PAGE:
04May 2014

Bone 2014; 62:22-28

Notch1 and Notch2 inactivation increased porosity and reduced thickness of cortical bone. These effects were modest and more evident in 3 and 6 month old female than in male mice of the same age. In conclusion, Notch1 and Notch2 expression in osteoblast precursors regulates cancellous bone volume and microarchitecture.

Autor: Zanotti S, Canali E.
04May 2014
bone logo

Bone. 2015 May 24;79:37-42. doi: 10.1016/j.bone.2015.05.022. [Epub ahead of print]

The maintenance of bone homeostasis is largely dependent upon cellular communication between osteoclasts and osteoblasts. Microvesicles (MVs) have received a good deal of attention and are increasingly considered as mediators of intercellular communication due to their capacity to merge with and transfer a repertoire of bioactive molecular content (cargo) to recipient cells, triggering a variety of biologic responses. Here, we demonstrated that MVs shed from osteoblasts contain RANKL protein and can transfer it to osteoclast precursors through receptor ligand (RANKL-RANK), leading to stimulation of RANKL-RANK signaling to facilitate osteoclast formation. Such MV-mediated intercellular communication between osteoblasts and osteoclasts may represent a novel mechanism of bone modeling and remodeling. It may be worthwhile to further explore MVs as tools to modify the biological responses of bone cells or develop an alternative drug to treat bone diseases.

Autor: Deng L, Wang Y, Peng Y, Wu Y, Ding Y, Jiang Y, Shen Z, Fu Q.
04Abr 2014

Calcif Tissue Int. 2014 Jun;94(6):597-607. doi: 10.1007/s00223-014-9855-6. Epub 2014 Apr 6.

These results provide further evidence that PPI use may increase fracture risk in the elderly and highlight the need for clinicians to periodically reassess elderly patients’ individualized needs for ongoing PPI therapy, while weighing potential risks and benefits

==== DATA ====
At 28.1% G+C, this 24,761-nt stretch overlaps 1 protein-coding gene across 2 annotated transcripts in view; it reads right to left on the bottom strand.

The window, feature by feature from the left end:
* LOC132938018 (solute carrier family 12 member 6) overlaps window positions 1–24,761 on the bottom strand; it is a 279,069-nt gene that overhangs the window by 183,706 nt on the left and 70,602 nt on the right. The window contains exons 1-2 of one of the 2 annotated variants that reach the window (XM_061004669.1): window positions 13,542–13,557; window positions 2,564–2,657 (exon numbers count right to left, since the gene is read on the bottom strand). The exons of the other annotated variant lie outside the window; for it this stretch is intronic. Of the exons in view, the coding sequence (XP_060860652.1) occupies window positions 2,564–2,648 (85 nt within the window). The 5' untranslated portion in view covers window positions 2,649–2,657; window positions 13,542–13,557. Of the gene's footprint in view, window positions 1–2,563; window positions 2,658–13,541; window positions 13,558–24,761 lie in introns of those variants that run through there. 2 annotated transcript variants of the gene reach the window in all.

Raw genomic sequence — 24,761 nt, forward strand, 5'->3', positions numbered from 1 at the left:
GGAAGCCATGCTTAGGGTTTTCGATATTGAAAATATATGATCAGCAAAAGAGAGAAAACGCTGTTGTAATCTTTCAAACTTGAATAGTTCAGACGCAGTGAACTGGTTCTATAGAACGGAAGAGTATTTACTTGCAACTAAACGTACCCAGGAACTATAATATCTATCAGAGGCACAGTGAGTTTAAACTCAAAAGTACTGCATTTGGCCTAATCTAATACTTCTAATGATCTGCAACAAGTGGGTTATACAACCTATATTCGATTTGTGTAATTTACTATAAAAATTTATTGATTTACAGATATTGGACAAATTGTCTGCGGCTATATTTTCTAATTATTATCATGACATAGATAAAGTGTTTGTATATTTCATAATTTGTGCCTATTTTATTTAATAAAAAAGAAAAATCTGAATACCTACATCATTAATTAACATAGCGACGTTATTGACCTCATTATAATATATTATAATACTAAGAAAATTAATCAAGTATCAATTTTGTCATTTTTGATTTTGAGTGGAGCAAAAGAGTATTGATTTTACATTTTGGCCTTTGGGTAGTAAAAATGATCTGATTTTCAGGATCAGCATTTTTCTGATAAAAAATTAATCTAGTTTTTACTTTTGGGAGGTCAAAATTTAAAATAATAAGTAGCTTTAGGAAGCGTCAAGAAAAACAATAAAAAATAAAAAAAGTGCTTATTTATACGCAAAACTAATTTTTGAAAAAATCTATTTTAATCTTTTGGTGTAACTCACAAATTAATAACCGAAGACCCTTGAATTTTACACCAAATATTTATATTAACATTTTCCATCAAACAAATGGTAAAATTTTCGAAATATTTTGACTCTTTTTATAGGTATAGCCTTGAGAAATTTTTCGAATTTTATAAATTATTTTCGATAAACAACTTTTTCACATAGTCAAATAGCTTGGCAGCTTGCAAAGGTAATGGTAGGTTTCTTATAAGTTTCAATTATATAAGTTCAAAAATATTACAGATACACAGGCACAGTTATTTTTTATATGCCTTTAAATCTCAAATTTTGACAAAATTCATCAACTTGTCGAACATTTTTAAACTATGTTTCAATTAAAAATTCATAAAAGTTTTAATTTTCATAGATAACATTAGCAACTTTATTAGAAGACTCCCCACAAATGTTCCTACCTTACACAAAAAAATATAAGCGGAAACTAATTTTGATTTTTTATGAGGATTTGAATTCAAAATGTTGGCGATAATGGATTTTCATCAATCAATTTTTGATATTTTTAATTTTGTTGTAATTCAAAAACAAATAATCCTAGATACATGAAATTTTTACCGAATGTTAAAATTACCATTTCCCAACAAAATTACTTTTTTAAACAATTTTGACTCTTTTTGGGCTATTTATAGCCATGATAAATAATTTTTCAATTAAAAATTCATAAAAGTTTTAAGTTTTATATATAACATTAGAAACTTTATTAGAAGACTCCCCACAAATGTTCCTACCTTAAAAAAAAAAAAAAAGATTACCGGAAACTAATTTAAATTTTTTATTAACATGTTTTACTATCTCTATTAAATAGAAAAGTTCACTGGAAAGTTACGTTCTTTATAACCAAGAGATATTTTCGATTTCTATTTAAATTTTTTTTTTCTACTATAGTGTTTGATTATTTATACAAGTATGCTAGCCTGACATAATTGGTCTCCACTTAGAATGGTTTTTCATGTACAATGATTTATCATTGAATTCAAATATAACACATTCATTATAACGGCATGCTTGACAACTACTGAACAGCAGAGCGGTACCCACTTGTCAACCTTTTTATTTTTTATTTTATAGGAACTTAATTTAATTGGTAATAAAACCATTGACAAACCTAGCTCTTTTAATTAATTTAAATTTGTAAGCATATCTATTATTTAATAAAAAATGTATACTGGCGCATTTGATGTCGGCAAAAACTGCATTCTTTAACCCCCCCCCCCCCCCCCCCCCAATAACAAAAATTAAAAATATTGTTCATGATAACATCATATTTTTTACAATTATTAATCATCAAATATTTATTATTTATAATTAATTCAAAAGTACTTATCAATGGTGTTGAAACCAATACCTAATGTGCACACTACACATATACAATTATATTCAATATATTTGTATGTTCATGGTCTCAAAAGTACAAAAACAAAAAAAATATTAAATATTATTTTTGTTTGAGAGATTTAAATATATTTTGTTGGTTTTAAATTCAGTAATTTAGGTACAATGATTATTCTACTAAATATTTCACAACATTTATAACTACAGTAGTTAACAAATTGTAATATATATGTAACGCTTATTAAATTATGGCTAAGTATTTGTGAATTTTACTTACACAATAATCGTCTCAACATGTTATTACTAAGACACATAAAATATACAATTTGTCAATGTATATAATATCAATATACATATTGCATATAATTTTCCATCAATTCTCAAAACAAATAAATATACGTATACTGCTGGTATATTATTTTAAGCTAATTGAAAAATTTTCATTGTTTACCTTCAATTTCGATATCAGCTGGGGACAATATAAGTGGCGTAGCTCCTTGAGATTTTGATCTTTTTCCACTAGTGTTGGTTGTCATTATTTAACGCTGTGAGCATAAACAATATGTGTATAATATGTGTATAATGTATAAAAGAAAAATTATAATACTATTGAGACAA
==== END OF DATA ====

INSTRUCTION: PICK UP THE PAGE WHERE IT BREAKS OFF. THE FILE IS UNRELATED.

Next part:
Autor: Ding J, Heller DA, Ahern FM, Brown TV
04Abr 2014
bone logo

Bone 61 (2014) 138–148.

This review examines recent developments in the understanding of why the elderly hip becomes fragile. This growing understanding is suggesting novel testable approaches for reducing risk of hip fracture that might translate into control of the growing worldwide impact of hip fractures on our ageing populations.

Autor: Reeve J, Loveridge N.
05Mar 2014
endocrine society

Mol Endocrinol. 2014 Jul;28(7):1150-65

We conclude that osteocytogenesis is accompanied by changes in gene expression that may be driven by both genetic and epigenetic components. These changes are likely responsible for the osteocyte phenotype and may contribute to reduced sensitivity to 1,25(OH)(2)D(3).

Autor: St John HC, Bishop KA, Meyer MB, Benkusky NA, Leng N, Kendziorski C, Bonewald LF, Pike JW.
05Feb 2014

Nature. 2014 Feb 13;506(7487):240-4. doi: 10.1038/nature12883. Epub 2014 Jan 15

These findings demonstrate that genetic alterations in osteoblasts can induce acute myeloid leukaemia, identify molecular signals leading to this transformation and suggest a potential novel pharmacotherapeutic approach to acute myeloid leukaemia.

Autor: Kode A, Manavalan JS, Mosialou I, Bhagat G, Rathinam CV, Luo N, Khiabanian H, Lee A, Murty VV
04Feb 2014

In conclusion, our study does not support the hypothesis that calcium supplementation increases either carotid artery intimal medial thickness or carotid atherosclerosis.

In addition, calcium supplementation and high total calcium intake may indeed reduce carotid atherosclerosis.

Autor: Joshua R Lewis, Kun Zhu, Peter L Thompson and Richard L Prince
04Ene 2014

J Clin Invest. 2014 Apr 1;124(4):1-13. doi: 10.1172/JCI72323. Epub 2014 Mar 18.

Together, these results underscore the involvement of bone, among other tissues, in the disruption of whole-body glucose homeostasis resulting from a HFD and the involvement of insulin and osteocalcin cross-talk in glucose intolerance. Furthermore, our data indicate that insulin resistance develops in bone as the result of lipotoxicity-associated loss of insulin receptors.

Autor: Wei J, Ferron M, Clarke CJ, Hannun YA, Jiang H, Blaner WS, Karsenty G.